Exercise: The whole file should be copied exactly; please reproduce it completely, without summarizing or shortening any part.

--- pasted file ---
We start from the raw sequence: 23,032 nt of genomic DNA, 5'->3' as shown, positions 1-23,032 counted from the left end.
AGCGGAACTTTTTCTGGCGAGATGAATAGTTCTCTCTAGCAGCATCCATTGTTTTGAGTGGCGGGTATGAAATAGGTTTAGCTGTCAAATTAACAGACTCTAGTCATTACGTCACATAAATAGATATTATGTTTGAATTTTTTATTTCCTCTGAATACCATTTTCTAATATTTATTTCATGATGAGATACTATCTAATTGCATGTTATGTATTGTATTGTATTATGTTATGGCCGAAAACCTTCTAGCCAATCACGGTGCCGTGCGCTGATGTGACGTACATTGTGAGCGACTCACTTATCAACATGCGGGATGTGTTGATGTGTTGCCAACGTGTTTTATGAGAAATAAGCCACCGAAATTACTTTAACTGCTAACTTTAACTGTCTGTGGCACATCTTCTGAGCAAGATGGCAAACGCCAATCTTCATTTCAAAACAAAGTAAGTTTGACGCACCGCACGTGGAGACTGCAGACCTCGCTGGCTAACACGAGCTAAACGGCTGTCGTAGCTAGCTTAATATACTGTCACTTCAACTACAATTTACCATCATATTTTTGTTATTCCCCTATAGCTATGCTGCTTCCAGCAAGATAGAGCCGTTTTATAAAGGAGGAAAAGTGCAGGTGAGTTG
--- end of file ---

We start from the raw sequence: 23,032 nt of genomic DNA, 5'->3' as shown, positions 1-23,032 counted from the left end.
AGCGGAACTTTTTCTGGCGAGATGAATAGTTCTCTCTAGCAGCATCCATTGTTTTGAGTGGCGGGTATGAAATAGGTTTAGCTGTCAAATTAACAGACTCTAGTCATTACGTCACATAAATAGATATTATGTTTGAATTTTTTATTTCCTCTGAATACCATTTTCTAATATTTATTTCATGATGAGATACTATCTAATTGCATGTTATGTATTGTATTGTATTATGTTATGGCCGAAAACCTTCTAGCCAATCACGGTGCCGTGCGCTGATGTGACGTACATTGTGAGCGACTCACTTATCAACATGCGGGATGTGTTGATGTGTTGCCAACGTGTTTTATGAGAAATAAGCCACCGAAATTACTTTAACTGCTAACTTTAACTGTCTGTGGCACATCTTCTGAGCAAGATGGCAAACGCCAATCTTCATTTCAAAACAAAGTAAGTTTGACGCACCGCACGTGGAGACTGCAGACCTCGCTGGCTAACACGAGCTAAACGGCTGTCGTAGCTAGCTTAATATACTGTCACTTCAACTACAATTTACCATCATATTTTTGTTATTCCCCTATAGCTATGCTGCTTCCAGCAAGATAGAGCCGTTTTATAAAGGAGGAAAAGTGCAGGTGAGTTG